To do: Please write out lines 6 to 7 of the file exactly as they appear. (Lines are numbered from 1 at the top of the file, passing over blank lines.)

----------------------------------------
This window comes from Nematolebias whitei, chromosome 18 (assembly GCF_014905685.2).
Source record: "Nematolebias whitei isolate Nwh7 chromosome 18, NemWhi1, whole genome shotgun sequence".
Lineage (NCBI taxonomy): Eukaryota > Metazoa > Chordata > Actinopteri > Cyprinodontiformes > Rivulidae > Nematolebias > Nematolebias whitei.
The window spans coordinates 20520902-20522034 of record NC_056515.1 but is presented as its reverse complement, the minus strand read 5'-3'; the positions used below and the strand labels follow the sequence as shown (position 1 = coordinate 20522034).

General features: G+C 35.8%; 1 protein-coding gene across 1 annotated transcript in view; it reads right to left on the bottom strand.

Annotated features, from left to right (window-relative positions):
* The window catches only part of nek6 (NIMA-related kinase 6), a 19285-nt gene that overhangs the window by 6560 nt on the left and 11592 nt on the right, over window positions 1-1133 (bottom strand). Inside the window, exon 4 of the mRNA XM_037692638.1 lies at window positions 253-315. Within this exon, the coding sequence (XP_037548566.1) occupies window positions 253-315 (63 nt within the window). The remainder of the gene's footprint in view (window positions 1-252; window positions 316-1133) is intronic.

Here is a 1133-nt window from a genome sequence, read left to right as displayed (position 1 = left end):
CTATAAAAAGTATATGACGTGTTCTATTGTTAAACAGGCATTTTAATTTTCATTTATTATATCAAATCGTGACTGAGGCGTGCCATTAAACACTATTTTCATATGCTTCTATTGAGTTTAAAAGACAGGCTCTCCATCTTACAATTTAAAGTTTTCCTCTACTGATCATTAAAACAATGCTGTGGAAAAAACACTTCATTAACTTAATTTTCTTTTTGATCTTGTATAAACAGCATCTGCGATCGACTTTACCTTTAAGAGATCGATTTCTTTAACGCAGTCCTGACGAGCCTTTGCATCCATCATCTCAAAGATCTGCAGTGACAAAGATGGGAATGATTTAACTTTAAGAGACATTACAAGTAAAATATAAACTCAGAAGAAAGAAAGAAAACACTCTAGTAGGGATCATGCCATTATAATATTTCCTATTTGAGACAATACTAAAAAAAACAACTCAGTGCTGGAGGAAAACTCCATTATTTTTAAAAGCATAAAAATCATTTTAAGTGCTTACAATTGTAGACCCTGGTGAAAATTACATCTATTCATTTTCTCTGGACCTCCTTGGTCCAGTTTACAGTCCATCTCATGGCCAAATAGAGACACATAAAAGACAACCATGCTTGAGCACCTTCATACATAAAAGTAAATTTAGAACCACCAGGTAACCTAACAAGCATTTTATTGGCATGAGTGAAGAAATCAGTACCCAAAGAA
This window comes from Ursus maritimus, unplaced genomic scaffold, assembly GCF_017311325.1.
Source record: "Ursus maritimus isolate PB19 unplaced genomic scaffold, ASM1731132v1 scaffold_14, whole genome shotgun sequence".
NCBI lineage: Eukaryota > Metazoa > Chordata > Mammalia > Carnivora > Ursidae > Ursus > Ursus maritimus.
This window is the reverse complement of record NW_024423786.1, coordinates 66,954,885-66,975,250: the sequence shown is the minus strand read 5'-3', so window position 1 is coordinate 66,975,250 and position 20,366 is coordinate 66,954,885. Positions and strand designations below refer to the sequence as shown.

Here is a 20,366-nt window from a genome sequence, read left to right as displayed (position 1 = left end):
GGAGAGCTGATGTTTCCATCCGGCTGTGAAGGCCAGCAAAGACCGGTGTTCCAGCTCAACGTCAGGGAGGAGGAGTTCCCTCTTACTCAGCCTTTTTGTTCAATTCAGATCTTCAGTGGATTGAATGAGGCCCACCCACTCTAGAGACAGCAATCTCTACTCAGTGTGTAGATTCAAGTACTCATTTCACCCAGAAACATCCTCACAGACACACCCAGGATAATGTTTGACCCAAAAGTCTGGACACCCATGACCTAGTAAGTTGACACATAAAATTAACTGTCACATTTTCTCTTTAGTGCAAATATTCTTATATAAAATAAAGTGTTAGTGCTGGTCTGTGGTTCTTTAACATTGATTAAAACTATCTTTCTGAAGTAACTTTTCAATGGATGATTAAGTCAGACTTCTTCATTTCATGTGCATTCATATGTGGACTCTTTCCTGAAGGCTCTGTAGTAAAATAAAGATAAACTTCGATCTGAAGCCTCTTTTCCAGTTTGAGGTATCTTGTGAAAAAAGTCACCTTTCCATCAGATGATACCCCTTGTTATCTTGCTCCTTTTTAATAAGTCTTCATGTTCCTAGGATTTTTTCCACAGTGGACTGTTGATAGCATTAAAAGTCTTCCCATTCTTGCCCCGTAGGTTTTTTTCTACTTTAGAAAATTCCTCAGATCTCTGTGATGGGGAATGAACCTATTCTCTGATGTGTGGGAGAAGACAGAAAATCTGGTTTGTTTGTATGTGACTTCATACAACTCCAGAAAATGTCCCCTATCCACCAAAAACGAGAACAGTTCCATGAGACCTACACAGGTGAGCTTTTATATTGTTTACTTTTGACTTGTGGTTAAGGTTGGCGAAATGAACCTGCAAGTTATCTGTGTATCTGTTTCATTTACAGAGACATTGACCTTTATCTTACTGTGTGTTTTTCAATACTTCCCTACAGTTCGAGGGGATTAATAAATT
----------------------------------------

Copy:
Annotated features, from left to right (window-relative positions):
* The window catches only part of nek6 (NIMA-related kinase 6), a 19285-nt gene that overhangs the window by 6560 nt on the left and 11592 nt on the right, over window positions 1-1133 (bottom strand). Inside the window, exon 4 of the mRNA XM_037692638.1 lies at window positions 253-315. Within this exon, the coding sequence (XP_037548566.1) occupies window positions 253-315 (63 nt within the window). The remainder of the gene's footprint in view (window positions 1-252; window positions 316-1133) is intronic.